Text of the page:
It is then pointed out that the Authority may admit the application ex parte, taking the view that there is a prima facie case for condoning delay, and subsequently notice might be given to the other side and the application for condonation of delay may be heard on merits at a later stage and that stage may well fall under Sub-section (3). In my opinion, it would be erroneous and clearly erroneous on the part of the Authority, to admit an application which is beyond time by condoning delay without giving notice to the other side and without hearing the other side on the application made by the employee. If an application is beyond time, the employer has acquired a valuable right, and it is an elementary proposition of law that a Court cannot deprive a party of a valuable right without hearing him. Therefore, in my opinion, the proper procedure for the Authority to follow in every case where an application is filled beyond the period of six months is not to admit the application but to keep it pending and issue merely a notice upon the other side to show cause why delay should not be conducted. I am told by Mr. Baptista that in cases like this what the Authority does is that it calls upon the employee to file a written statement not only with regard to the question of limitation, but even on the question of merits. In my opinion this procedure is not a correct procedure because till the application is admitted and till the Authority had made up its mind that the applicant had sufficient cause for not making the application within the statutory period, no question of considering the merits of the application can possibly arise, and therefore at that stage the notice should only be given with regard to the question of limitation. It is only after the application is admitted that the employer should be called upon to file his written statement on merits.'
10. This view of the learned Chief Justice has been affirmed in a Division Bench decision in Sitaram v. M. N. Nagrashna : (1954)IILLJ703Bom . After starting the preliminary facts, the earlier decision in Prem Narayan Amrital v. Divisional Traffic Manager 1953 I L.L.J. 334 (vide supra) was referred to and it was again pointed out that the scheme of the Payment of Wages Act is that an application for payment of wages is entertained under Sub-section (3) of S. 15, Payment of Wages Act, only after it has been admitted on sufficient cause being shown if it is presented after the period of limitation laid down in Sub-section (2).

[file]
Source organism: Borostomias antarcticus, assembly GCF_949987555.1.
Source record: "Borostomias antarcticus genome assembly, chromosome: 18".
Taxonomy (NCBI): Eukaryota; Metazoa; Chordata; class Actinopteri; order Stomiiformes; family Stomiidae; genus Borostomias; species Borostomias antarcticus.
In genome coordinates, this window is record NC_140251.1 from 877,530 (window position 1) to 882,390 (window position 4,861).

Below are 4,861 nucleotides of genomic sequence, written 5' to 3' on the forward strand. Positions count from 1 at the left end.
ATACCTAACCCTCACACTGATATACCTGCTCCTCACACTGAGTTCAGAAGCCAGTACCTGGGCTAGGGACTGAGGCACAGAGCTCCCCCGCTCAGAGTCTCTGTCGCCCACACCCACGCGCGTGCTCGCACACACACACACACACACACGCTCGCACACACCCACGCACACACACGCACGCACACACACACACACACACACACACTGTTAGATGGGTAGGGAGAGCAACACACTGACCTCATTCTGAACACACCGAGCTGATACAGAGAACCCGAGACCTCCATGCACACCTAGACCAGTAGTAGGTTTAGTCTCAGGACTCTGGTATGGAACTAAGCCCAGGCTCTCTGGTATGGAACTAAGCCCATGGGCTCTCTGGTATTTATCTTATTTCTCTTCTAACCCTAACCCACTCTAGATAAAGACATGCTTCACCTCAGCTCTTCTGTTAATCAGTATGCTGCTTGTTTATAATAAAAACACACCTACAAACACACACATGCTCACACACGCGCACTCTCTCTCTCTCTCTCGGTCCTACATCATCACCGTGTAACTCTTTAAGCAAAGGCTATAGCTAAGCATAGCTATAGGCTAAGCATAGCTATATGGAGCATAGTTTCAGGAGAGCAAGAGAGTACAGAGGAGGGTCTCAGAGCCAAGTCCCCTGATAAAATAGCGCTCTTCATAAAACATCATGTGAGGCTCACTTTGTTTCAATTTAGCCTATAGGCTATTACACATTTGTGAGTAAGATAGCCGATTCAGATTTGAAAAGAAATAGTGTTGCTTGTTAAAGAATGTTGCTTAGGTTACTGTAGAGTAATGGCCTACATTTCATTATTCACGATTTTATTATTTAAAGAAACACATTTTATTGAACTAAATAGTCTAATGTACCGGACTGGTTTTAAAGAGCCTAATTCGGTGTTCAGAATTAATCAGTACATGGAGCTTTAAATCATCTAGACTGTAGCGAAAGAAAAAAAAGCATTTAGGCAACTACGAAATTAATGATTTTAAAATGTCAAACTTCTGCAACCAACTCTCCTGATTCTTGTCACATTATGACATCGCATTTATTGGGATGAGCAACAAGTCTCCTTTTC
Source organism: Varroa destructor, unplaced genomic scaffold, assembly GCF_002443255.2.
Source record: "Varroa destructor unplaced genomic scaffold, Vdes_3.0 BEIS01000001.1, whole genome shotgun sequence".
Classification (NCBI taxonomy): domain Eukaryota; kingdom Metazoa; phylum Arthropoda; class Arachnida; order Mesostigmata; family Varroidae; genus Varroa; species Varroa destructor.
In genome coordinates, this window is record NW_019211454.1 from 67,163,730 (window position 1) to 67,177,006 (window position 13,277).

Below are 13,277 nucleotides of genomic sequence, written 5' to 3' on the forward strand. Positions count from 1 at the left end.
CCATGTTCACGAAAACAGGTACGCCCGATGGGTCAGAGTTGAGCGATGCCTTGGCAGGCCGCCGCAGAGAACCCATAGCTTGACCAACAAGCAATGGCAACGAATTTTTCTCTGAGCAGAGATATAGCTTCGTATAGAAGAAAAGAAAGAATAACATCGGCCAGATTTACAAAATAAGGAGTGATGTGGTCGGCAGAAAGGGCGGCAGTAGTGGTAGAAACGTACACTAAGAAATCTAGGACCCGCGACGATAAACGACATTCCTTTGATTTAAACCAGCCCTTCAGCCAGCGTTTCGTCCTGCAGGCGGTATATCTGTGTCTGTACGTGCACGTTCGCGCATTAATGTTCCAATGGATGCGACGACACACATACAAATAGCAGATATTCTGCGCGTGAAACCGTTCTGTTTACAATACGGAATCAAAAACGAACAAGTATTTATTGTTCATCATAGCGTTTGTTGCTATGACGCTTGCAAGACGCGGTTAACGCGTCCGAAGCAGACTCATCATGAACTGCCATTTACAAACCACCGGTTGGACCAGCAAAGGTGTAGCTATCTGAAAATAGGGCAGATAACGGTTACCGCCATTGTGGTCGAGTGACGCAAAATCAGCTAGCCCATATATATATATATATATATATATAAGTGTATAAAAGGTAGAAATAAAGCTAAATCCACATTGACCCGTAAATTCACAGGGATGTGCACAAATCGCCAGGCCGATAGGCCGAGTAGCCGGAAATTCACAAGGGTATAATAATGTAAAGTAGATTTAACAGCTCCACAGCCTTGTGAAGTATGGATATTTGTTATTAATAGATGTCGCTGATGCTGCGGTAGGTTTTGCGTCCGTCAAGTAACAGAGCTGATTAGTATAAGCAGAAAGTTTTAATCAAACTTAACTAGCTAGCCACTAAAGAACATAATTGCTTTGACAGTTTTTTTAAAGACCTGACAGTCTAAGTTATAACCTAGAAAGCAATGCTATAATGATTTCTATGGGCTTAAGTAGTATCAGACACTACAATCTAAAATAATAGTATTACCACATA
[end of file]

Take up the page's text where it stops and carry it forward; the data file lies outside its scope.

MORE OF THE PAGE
11. Sri Kukde for respondent 1 was wanting us to distinguish the above two decisions of this High Court on the ground that those authorities were mainly concerned with the question whether an appeal did or did not lie against an order by which the delay in filing such an application was condoned. The question of the right of appeal in these circumstances was doubtless considered in the decisions, but it was also necessary to first consider the prescribed period and the proper procedure in order to determine when and under what circumstances the right of appeal could or did arise. In any case, the Division Bench to which the learned Chief Justice was a party, has approved the expression about the prescribed procedure which was given in the earlier decision by the learned Chief Justice, sitting singly. There was no force in the submission on behalf of respondent 1, that those remarks regarding the procedure to be followed with respect to the condonation of delay were immaterial for the decision of that case or that they could be disregarded as being obiter dicta. It would also be seen from the decision in Lachmi Narain v. District Judge, Lucknow : (1954)ILLJ447All that it was necessary for the Authority concerned to give hearing to the opposite party before deciding the question of limitation and condonation of delay and before admitting the application for hearing. It would not be fair or proper to postpone the decision of such an important question of limitation particularly when a very old and a stale claim was being put forth as in the present case.